New York City after a 4 degree Celsius rise in temperature. Photo: Climate Central

The summit will be opened by some 100 heads of state and government, among them US President Barack Obama, China's Xi Jinping, Narendra Modi of India, and 's .

It is meant to produce the first truly universal pact to rein in climate change by curbing emissions from burning fossil fuel. It is also tasked with helping poor countries adapt to climate impacts already in the pipeline.

Ministers are the ones who will ink the deal at the end.

But first, they must find political compromise to feed into a blueprint for the deal compiled by rank-and-file diplomats over years of tough negotiations in the UN climate forum.

Mumbai after a 2 degree Celsius rise in temperature. Photo: Climate Central

Mumbai after a 4 degree Celsius rise in temperature. Photo: Climate Central

- Wrangling over finance, fairness -

For now, the draft remains little more than a laundry list of often directly opposing national options for dealing with the challenge at hand.

Countries remain divided on issues of fairness and finance -- basically who must be doing what.

Developing countries insist rich ones should lead the way in slashing emissions as they have polluted for longer.

They also want assurances of finance to make the shift from cheap and abundant fossil fuel to greener energy sources, and to shore up defences against climate change-induced superstorms, drought, flood and sea-level rise.

But industrialised countries point the finger at emerging giants such as China and India spewing carbon dioxide as they burn coal to power expanding populations and economies.


As the bickering continues, the UN last week issued a fresh warning that national carbon-curbing pledges submitted to date set the stage for warming of about 3 C, or more.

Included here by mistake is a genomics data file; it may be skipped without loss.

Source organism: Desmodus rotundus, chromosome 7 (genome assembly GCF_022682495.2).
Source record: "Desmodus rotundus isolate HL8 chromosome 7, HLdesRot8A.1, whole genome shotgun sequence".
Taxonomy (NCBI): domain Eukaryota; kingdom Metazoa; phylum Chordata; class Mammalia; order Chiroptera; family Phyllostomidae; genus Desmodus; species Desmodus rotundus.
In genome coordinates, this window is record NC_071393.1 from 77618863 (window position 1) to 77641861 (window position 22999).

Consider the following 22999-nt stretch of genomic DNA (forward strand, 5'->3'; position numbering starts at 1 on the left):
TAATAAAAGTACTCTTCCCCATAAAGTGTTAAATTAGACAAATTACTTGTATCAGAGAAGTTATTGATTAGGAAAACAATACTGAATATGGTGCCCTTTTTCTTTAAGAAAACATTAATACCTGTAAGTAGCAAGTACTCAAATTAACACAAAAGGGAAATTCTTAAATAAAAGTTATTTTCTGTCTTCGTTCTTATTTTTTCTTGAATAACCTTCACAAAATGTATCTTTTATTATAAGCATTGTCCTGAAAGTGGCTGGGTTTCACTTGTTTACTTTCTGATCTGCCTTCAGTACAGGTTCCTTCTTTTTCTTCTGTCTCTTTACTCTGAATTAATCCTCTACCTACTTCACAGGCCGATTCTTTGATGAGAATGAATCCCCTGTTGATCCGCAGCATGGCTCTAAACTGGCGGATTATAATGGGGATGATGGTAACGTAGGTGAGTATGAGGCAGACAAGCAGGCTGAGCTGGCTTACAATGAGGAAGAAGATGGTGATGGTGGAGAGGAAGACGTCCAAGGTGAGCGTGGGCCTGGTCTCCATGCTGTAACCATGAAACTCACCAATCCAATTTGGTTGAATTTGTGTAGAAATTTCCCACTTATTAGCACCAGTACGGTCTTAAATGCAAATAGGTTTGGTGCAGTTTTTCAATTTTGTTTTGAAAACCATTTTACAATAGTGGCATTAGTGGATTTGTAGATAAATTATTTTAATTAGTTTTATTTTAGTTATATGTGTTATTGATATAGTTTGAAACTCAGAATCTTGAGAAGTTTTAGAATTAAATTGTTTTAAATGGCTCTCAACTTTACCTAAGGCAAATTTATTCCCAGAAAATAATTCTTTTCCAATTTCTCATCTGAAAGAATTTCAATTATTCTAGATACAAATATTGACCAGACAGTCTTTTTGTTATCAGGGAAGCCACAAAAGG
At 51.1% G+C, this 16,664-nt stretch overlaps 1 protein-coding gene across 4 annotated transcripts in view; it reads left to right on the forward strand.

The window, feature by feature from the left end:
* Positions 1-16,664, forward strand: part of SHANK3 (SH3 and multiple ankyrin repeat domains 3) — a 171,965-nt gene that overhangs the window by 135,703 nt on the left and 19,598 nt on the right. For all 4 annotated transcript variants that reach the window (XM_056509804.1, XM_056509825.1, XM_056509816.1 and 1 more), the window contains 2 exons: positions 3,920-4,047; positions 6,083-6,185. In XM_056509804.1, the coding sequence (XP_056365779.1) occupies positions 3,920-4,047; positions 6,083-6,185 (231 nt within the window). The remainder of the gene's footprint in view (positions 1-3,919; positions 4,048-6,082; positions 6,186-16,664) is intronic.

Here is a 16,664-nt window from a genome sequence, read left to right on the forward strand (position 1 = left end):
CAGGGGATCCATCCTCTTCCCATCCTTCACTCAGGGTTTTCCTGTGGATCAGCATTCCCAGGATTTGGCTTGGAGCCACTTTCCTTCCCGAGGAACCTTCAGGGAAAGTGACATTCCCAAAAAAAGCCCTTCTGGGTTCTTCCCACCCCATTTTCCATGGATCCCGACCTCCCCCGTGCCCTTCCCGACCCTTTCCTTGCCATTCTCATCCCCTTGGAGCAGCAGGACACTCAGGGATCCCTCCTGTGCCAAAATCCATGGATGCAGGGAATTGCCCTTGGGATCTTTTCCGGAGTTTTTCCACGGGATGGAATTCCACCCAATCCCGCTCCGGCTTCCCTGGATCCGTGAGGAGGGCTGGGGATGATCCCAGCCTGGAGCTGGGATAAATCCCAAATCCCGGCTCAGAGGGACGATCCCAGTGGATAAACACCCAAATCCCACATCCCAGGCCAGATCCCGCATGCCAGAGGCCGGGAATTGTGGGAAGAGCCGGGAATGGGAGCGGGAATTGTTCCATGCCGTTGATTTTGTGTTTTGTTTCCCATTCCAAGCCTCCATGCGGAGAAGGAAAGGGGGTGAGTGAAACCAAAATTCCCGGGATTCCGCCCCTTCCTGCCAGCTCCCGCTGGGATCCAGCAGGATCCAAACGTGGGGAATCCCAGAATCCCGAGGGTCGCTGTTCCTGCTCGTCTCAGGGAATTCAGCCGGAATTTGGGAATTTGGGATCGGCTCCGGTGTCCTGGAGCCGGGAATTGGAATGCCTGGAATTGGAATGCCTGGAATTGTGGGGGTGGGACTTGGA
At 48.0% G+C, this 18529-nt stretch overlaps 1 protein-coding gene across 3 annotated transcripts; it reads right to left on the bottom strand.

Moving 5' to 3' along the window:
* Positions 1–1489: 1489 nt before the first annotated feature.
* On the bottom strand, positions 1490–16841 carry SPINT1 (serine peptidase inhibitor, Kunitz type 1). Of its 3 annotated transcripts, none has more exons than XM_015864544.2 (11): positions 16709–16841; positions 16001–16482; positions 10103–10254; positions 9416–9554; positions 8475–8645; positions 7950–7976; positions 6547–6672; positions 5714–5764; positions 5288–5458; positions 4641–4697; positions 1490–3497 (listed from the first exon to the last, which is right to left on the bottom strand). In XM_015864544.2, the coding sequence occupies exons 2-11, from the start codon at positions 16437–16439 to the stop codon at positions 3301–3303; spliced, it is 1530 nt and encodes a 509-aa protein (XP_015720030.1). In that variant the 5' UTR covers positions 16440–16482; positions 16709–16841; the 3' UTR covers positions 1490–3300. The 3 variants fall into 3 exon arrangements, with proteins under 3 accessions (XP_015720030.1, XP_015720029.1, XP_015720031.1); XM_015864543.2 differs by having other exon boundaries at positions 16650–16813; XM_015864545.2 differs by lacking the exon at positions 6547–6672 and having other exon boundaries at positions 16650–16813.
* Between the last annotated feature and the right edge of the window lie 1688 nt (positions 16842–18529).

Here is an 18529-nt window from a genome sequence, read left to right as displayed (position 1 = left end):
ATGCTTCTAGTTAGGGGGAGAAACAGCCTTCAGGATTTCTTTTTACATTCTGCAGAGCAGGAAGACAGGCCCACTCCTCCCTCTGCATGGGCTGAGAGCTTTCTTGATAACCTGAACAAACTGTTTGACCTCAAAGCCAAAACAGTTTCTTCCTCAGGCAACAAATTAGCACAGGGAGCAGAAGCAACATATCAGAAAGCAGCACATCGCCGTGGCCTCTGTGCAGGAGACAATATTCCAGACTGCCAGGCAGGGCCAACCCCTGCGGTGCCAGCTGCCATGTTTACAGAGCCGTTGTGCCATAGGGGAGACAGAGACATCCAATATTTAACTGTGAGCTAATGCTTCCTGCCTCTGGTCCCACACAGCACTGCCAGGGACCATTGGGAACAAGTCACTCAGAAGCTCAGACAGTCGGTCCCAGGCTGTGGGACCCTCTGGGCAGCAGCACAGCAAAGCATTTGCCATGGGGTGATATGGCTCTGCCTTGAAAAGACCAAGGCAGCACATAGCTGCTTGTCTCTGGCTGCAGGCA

Last month, scientists said the first nine months of 2015 had been the hottest on record worldwide.

Rio de Janeiro after a 2 degree Celsius rise in temperature. Photo: Climate Central

Rio de Janeiro after a 4 degree Celsius rise in temperature. Photo: Climate Central

- Pre-COP -

Ministers are aiming to ink a global deal to prevent worst-case-scenario warming at the end of the November 30-December 11 Conference of Parties (COP21) in Paris.

It will be opened by UN chief Ban Ki-moon and some 100 heads of state and government including US President Barack Obama, China's Xi Jinping, Narendra Modi of India -- and now also Putin.

The three-day ministerial "pre-COP" from Sunday to Tuesday must seek political convergence on key issues still dividing nations, to avoid a repeat of the 2009 Copenhagen summit which ended without a binding global pact.

The Paris agreement will be underpinned by national pledges to curb greenhouse gas emissions from burning coal, oil and gas -- the best way to slow climate change.

But the UN this week issued a fresh warning that pledges submitted to date set the stage for warming of closer to 3 C, or more.

Last month, scientists said the first nine months of 2015 had been the hottest on record worldwide.

Climate negotiators were bracing for another report later Monday, this time from the United Nations weather agency, which will release its annual report on the concentration of greenhouse gases in the atmosphere.

- 'Laundry list -

Ministers will base their discussions in the coming days on a rough draft of a deal compiled by rank-and-file diplomats over years of tough negotiations in the UN climate forum.

They cannot alter the text -- merely identify areas for potential political compromise to be fed back into it.

For now, the blueprint remains little more than a laundry list of often directly opposing national options for dealing with the challenge at hand.

Developing countries insist rich ones should lead the way in slashing emissions as they have polluted for longer.

They also want assurances of finance to make the shift from cheap and abundant fossil fuel to greener energy sources, and to shore up defences against climate change-induced superstorms, drought, flood and sea-level rise.

But industrialised countries point the finger at emerging giants such as China and India spewing carbon dioxide as they burn coal to power expanding populations and economies.